The historical society is now interested in taking the old issues, indexing them, and publishing the old issues in books (putting several together per volume) or perhaps just putting the old issues online.

However, there is not much of a budget for new software. The new software would need to do indexing and be able to handle endnotes and read the old files.

I am looking at Serif Page Plus and SoftMaker’s TextMaker. Have you heard anything pro or con or about these programs?

As a side issue — I am also looking into producing Large Print versions of documents. It seems that there are all sorts of standards that different organizations have for producing large print books. Do you have any advice for what standard to use, and how to handle graphics for large print books (obviously the graphics need to be bigger, but I don’t know how much).

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March 18, 2009

In like a lion, out like a lamb

Posted in advice, Tools, Typesetting at 10:06 pm by India

lion and lamb

I spent a ridiculous amount of time yesterday converting two files: one Quark XPress 6 document to InDesign CS4, and one WordPerfect document to MS Word 2004. Part of the time-suck was because my apartment is disorganized and I couldn’t, um, find one of my laptops. Most of it, though, was because I’ve forgotten a lot of my old file-conversion juju.

I used to have to jump through these kinds of hoops all the time, salvaging manuscript files that had been prepared in weird old programs on MS-DOS or whatever. But since I drifted out of the exciting world of typesetting, I haven’t had to convert a lot of texty documents. Video, audio, and image files, yes, but not so much with the text.

So, in case anybody else has forgotten or never knew how to do this stuff, here’s what I had to relearn yesterday.
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October 14, 2008

Flattery Will Get You Nowhere

Posted in advice, books, Design, Rants, Typesetting, typography, Work at 9:47 am by India

pond scum

They say that imitation is the sincerest form of flattery, so I should feel jazzed that a person I used to work with, who at that time did not know InDesign from Address Book, is still using my files as templates for new books today in his busy freelance design business. Being a spiteful, negative, unforgiving person, however, I instead find it just kind of disgusting. Because even though this person is apparently now making a nontrivial chunk of his income by designing and typesetting books (and perhaps double-billing for it, too), he clearly still doesn’t know typography from a hole in the ground.
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August 13, 2008

The many delights of publishing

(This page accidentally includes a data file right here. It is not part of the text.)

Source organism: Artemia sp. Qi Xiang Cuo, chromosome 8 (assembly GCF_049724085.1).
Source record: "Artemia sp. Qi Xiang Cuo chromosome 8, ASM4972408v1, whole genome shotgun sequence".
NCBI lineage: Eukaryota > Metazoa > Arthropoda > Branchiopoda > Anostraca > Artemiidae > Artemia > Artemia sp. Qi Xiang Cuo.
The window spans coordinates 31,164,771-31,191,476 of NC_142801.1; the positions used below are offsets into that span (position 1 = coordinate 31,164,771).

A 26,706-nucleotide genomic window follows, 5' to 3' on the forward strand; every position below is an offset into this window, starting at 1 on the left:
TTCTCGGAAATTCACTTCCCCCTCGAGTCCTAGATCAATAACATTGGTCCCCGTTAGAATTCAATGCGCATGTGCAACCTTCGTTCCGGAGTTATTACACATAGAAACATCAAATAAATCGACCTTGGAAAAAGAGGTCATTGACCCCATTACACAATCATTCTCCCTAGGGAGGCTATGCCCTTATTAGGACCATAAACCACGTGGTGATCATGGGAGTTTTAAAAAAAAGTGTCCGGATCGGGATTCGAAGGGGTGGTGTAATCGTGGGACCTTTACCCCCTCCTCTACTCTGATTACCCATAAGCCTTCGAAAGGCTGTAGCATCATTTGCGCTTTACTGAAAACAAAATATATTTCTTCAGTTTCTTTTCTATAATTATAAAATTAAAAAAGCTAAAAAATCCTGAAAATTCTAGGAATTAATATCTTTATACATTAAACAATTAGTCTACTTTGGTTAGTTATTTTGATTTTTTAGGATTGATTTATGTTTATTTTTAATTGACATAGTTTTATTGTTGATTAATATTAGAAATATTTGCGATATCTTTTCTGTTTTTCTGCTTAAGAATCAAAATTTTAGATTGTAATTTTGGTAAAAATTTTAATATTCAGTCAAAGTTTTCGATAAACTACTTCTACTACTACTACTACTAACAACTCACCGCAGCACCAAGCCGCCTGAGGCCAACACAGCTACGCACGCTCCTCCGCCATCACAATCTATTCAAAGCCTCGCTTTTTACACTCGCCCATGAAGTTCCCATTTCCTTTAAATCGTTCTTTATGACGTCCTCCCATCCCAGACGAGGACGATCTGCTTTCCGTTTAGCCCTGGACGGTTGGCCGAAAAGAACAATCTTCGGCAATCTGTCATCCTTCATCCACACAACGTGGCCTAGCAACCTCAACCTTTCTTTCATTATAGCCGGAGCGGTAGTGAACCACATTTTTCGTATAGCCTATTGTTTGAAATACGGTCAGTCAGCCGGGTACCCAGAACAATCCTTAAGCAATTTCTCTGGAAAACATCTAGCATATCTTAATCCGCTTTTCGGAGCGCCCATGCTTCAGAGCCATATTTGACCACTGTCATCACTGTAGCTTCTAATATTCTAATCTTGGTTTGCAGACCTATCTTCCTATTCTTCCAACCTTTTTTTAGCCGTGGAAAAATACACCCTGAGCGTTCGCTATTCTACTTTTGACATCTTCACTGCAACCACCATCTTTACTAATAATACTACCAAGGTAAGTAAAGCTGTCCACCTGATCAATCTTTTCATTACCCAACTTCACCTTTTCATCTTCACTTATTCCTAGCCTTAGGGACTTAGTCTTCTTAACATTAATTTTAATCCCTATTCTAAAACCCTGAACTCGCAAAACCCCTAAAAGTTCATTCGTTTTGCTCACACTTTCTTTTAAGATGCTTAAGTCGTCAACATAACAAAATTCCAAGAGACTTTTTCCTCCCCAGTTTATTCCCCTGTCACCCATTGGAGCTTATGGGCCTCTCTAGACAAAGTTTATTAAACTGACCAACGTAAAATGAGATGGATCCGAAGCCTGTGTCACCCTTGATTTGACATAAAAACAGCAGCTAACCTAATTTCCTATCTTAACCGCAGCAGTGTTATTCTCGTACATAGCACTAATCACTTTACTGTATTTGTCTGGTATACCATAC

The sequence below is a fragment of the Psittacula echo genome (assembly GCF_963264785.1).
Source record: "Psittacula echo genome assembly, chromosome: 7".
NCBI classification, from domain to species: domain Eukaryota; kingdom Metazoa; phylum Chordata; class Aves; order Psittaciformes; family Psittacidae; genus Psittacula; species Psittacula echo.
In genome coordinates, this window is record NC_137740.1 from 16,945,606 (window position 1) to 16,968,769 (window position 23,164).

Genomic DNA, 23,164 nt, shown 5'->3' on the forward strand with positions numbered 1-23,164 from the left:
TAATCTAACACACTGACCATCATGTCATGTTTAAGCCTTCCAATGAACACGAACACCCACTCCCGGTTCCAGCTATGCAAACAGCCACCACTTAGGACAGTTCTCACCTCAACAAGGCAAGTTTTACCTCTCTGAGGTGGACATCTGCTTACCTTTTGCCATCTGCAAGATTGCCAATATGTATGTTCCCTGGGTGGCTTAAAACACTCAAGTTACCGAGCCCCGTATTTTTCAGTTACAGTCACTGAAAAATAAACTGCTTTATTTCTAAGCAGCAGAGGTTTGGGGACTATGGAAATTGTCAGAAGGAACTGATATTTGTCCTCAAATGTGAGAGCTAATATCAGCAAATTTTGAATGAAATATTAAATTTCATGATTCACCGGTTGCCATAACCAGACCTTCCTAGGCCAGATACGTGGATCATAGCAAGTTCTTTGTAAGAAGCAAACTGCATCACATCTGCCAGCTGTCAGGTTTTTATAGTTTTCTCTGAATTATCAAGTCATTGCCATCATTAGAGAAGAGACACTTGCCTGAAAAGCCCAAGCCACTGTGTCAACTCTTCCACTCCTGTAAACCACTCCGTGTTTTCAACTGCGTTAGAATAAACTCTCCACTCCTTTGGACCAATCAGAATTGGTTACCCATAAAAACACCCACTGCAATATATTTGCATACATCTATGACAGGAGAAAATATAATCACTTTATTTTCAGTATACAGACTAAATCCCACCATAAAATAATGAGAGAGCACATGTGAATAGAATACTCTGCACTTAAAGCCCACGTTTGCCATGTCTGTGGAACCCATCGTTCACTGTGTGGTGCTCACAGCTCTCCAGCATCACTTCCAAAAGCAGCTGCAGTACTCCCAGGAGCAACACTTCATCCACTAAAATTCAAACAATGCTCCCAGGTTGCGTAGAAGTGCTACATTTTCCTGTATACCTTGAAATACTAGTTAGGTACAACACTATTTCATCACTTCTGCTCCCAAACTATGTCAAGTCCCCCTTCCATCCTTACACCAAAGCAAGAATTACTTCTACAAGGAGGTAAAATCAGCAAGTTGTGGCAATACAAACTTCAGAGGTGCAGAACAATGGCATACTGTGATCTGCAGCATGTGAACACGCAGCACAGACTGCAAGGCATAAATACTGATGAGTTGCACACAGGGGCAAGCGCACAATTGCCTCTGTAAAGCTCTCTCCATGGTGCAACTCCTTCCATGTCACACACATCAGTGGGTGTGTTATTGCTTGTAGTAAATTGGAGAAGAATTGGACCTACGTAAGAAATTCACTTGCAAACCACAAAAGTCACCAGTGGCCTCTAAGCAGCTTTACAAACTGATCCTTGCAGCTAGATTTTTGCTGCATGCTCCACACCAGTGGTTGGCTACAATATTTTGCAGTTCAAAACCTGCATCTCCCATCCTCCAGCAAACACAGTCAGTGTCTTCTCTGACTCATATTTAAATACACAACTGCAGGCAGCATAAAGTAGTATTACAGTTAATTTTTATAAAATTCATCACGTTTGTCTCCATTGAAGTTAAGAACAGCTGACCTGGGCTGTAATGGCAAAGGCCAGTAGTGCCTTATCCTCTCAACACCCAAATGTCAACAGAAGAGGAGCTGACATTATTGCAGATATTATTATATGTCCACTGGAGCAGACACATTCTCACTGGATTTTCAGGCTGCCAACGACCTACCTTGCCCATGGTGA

Posted in books, Editing, production, Reading, Typesetting at 3:00 pm by India

headband

Bridget points out Rachel Toor’s “A Publishing Primer” in the Chronicle of Higher Education. Excerpts:

French flaps: Extensions of the cover of a paperback that fold elegantly back inside the book and hold extra copy, in imitation of the flaps of the jacket of a hardcover book. Très chic.

. . .

Headbands: Adorable, colorful ribbons at the top and bottom of hardcover books. They are there to delight you.

. . .

Monograph: A scholarly tome on a single subject or limited aspect of a subject. Monographs were once bought primarily by libraries that used to have “standing orders” for all books on certain topics from specific presses. Those days are gone. Those days have been gone for a long time. Remember that when you are revising your dissertation.

. . .

Orphan: This refers to the first line of a paragraph left sitting by itself at the bottom of a page. “Widows” are the final line of a paragraph left alone at the top of a page. It’s the publisher who creates that kind of loneliness; it’s the publisher who should take care of it.

Some of it is specific to academic publishing, and much of it is, sadly, pretty straightforward, but you may find it of use when trying to explain certain phenomena to the uninitiated.

Photo: 2008-01-25 3 Headband by Du-Sa-Ni-Ma; some rights reserved.

July 22, 2008

Make hay while you can still hit the nail on the head.

Posted in books, letterpress, Typesetting, typography, web development at 3:29 am by India

Composing stick loaded with a few words

I spent most of last week TypeCon, where I took three classes and attended about half of the presentations. The highlights were, hands down, the day I spent making mudpies at Hal Leader’s aptly named Paradise Press and Erik Spiekermann’s obscenity-laced presentation on opening night (big, big crush).

Overall, I think this was my favorite TypeCon of the four I’ve been to, but few of the conference sessions I attended stand out, so mostly I must have liked it because of my trip to Paradise. Hal’s just such a sweet guy, and he’s so enthusiastic about letterpress, and I love the smell of inky machinery, and I love doing meditative handwork like picking letters out of trays and building them into lines of text. The best TypeCon ever? Would be spending four days just doing that. I’d probably need a wheelchair afterward, though—it killed my feet to stand all day, and the next morning I discovered that I had a major sore spot way deep in my left shoulder from holding a composing stick full of lead all day.

Newsflash: Lead is heavy.